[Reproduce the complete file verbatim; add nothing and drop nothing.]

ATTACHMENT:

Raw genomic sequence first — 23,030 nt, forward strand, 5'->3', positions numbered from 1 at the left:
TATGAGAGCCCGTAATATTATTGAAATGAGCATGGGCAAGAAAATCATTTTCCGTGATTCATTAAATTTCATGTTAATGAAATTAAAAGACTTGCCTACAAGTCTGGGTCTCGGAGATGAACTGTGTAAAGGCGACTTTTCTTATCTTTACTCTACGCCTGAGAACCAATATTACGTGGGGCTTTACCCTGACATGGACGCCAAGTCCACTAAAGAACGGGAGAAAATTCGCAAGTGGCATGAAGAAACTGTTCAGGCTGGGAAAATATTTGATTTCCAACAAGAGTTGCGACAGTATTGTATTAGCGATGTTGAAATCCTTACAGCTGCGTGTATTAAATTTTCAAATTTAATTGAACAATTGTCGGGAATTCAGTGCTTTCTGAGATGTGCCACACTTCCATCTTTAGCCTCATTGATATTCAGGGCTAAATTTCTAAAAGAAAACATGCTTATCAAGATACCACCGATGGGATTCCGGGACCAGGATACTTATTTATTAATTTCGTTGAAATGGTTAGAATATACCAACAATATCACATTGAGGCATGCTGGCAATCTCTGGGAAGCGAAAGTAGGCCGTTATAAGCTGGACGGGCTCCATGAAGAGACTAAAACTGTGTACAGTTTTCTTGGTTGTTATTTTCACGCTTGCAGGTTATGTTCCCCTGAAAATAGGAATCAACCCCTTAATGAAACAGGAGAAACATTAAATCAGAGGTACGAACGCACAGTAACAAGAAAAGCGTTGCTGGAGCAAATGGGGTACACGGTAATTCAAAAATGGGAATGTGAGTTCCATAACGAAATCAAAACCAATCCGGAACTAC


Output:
Raw genomic sequence first — 23,030 nt, forward strand, 5'->3', positions numbered from 1 at the left:
TATGAGAGCCCGTAATATTATTGAAATGAGCATGGGCAAGAAAATCATTTTCCGTGATTCATTAAATTTCATGTTAATGAAATTAAAAGACTTGCCTACAAGTCTGGGTCTCGGAGATGAACTGTGTAAAGGCGACTTTTCTTATCTTTACTCTACGCCTGAGAACCAATATTACGTGGGGCTTTACCCTGACATGGACGCCAAGTCCACTAAAGAACGGGAGAAAATTCGCAAGTGGCATGAAGAAACTGTTCAGGCTGGGAAAATATTTGATTTCCAACAAGAGTTGCGACAGTATTGTATTAGCGATGTTGAAATCCTTACAGCTGCGTGTATTAAATTTTCAAATTTAATTGAACAATTGTCGGGAATTCAGTGCTTTCTGAGATGTGCCACACTTCCATCTTTAGCCTCATTGATATTCAGGGCTAAATTTCTAAAAGAAAACATGCTTATCAAGATACCACCGATGGGATTCCGGGACCAGGATACTTATTTATTAATTTCGTTGAAATGGTTAGAATATACCAACAATATCACATTGAGGCATGCTGGCAATCTCTGGGAAGCGAAAGTAGGCCGTTATAAGCTGGACGGGCTCCATGAAGAGACTAAAACTGTGTACAGTTTTCTTGGTTGTTATTTTCACGCTTGCAGGTTATGTTCCCCTGAAAATAGGAATCAACCCCTTAATGAAACAGGAGAAACATTAAATCAGAGGTACGAACGCACAGTAACAAGAAAAGCGTTGCTGGAGCAAATGGGGTACACGGTAATTCAAAAATGGGAATGTGAGTTCCATAACGAAATCAAAACCAATCCGGAACTAC